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Notes from a workshop

workshop notes

Last week I was lacking inspiration, part due to work commitments and then a 3-day headache – ugh – so it was a pleasure to once more find myself in the interesting ambience of the Lewes Bus Station building for another workshop with Mimi Khalvati and the group of serious poets I seem to have inveigled myself into. (Can one ‘inveigle oneself?’ Hmm).

Sometimes in these situations I have a feeling of ‘this is not real’. I suppose it’s the usual ‘I’m an imposter and any minute now I’m going to be found out’ anxiety that I gather many women (especially) suffer from. A bit like jobs I’ve had in the past when I’ve sat in meetings and had the distinct sensation of acting like I know why I’m there, like I know what’s going on and my presence is making a difference. It’s not exactly the fear of being unmasked, like that scene in ‘Working Girl’ when Melanie Griffith is accused of being a fake and leaves the boardroom saying ‘sorry! sorry!’ It is something like that. But it also feels like I’m in a play, or someone else’s dream. There’s something fragile about the situation, grounded in nothing much. It’s like meeting a childhood hero in your kitchen or office. The strange mix of something that’s at once real and unreal. The feeling that it might be you who’s actually experiencing this or it might be something you’re dreaming or watching happen to someone else. And then wondering if there’s any difference.

Anyway, sorry for the cod-philosophical moment there – back to business – it’s very odd how sometimes in workshops there emerges a kind of theme. I remember a previous session where there were a lot of poems about water. And another where houses featured prominently. This week, dreams and fairytales came up quite a few times.

So in no particular order, here were some of Mimi’s general observations/comments that I made a note of … hope they’re of use /interesting.

  • When you have what’s basically a list poem, how will you meld together the various items on the list? If you use the same construction for each (eg active verb phrases like He puts out …. she ties togetherthey wait.. etc) it can get wearing. What’s the mortar that will tie the ‘bricks’ of the poem together? Maybe think about rhythm more, or bring in other tenses, sentence constructions?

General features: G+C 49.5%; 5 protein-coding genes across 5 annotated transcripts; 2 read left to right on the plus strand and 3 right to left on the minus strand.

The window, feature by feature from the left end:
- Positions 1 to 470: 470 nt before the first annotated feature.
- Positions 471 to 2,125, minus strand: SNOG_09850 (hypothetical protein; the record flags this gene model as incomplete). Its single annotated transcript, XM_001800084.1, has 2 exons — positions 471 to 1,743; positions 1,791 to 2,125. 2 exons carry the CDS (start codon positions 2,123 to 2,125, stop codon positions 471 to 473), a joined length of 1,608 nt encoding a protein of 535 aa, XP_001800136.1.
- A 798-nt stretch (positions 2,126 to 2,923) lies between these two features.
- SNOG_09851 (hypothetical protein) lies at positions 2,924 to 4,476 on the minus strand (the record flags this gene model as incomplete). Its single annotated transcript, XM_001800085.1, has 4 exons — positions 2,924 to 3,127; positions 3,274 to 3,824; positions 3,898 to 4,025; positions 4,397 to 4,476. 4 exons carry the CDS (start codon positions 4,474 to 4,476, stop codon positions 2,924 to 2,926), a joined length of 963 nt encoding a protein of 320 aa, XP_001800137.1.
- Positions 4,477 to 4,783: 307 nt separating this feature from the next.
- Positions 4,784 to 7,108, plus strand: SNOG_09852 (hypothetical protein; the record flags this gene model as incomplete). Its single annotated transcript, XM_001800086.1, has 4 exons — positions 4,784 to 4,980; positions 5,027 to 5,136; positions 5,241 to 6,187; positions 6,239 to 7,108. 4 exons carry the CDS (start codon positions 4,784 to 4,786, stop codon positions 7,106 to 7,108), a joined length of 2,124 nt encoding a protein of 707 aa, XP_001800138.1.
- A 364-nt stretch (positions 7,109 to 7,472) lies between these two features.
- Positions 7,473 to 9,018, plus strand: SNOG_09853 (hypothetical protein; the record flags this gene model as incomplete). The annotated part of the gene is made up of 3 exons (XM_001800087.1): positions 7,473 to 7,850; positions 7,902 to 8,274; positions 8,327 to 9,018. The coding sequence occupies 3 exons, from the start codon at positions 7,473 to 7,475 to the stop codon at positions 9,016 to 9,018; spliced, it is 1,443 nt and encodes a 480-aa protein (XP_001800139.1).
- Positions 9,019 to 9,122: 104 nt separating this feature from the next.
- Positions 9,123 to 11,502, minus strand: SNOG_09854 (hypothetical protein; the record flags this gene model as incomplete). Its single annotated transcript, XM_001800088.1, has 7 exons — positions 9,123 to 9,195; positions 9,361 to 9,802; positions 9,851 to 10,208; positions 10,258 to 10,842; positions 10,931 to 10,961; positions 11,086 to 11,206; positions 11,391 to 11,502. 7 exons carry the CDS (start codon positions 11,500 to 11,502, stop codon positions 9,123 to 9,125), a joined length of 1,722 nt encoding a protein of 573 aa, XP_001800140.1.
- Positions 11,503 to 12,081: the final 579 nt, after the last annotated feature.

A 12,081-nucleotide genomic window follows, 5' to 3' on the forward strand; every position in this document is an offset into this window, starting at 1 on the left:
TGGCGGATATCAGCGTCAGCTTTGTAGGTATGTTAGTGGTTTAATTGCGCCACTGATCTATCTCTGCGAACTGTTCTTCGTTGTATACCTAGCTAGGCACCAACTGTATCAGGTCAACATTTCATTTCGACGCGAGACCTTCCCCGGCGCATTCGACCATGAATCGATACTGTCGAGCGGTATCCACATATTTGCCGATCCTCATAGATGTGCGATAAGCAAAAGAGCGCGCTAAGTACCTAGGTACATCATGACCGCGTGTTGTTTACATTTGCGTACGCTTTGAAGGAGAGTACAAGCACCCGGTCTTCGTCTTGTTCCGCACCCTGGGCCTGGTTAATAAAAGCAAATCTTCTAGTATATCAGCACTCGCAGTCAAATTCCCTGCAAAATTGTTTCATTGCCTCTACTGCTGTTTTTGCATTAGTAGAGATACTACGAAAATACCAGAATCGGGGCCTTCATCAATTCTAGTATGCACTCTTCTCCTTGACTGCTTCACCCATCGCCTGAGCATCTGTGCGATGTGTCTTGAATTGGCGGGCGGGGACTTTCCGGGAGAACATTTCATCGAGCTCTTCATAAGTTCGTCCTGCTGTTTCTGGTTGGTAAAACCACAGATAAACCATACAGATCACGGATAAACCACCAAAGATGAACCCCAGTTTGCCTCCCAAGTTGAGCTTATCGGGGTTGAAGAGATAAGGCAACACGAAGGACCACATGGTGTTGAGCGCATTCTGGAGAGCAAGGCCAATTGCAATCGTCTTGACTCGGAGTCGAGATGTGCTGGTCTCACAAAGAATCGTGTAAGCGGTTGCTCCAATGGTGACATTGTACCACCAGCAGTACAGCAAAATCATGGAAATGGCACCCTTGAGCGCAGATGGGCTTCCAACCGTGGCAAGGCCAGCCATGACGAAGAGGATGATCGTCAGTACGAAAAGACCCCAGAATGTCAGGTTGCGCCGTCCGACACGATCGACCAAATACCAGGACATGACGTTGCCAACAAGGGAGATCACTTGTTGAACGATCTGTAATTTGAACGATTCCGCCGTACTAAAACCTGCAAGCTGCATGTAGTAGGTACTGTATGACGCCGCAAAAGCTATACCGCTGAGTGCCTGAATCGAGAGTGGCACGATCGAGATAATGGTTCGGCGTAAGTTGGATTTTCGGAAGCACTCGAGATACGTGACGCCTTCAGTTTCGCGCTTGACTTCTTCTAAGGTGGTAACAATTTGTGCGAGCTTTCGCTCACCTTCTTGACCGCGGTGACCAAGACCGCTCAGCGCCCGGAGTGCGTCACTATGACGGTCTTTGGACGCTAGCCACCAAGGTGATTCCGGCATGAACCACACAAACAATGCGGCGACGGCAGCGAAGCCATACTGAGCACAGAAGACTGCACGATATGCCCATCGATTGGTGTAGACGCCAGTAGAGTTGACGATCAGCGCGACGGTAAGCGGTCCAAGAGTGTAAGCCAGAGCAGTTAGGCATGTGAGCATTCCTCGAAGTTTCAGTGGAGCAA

• We’re often told to avoid poeticisms, and yet one that sometimes slips through is a noun phrase that starts “what…’ as in ‘what stirred him at that moment was XYZ’ or ‘what doesn’t kill you makes you stronger’. Mimi says this is a sightly archaic construction – not something we tend to say in speech – beware.
  • General point on form – the structure needs to convey a thrill, just as much as the image or emotion you’re communicating.
  • Natural speech stress is not the same as metrical stress. When writing in strict metre it can be tempting to put in the little words that you might ordinarily leave out in free verse. But you can sometimes afford to drop the extra words and still keep to the metre. (This is something I need to work on – I tend to get drawn into ‘dumty-dum’ phrases if I’m not careful.)
  • Punctuation – it’s possible to be too punctilious! If someone is a fast reader, they may lose some of the excitement/interest if they are slowed down by commas or being too deliberately led. Specifying the pauses in this way can also put a big responsibility on those phrases to ‘scintillate’.
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  1. Hi Poet Gal
    I live in Wiltshire and write poetry and know what you mean about that non-existing feeling in workshops. My actual blog is prose in the humour genre though.

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Robin Houghton 2021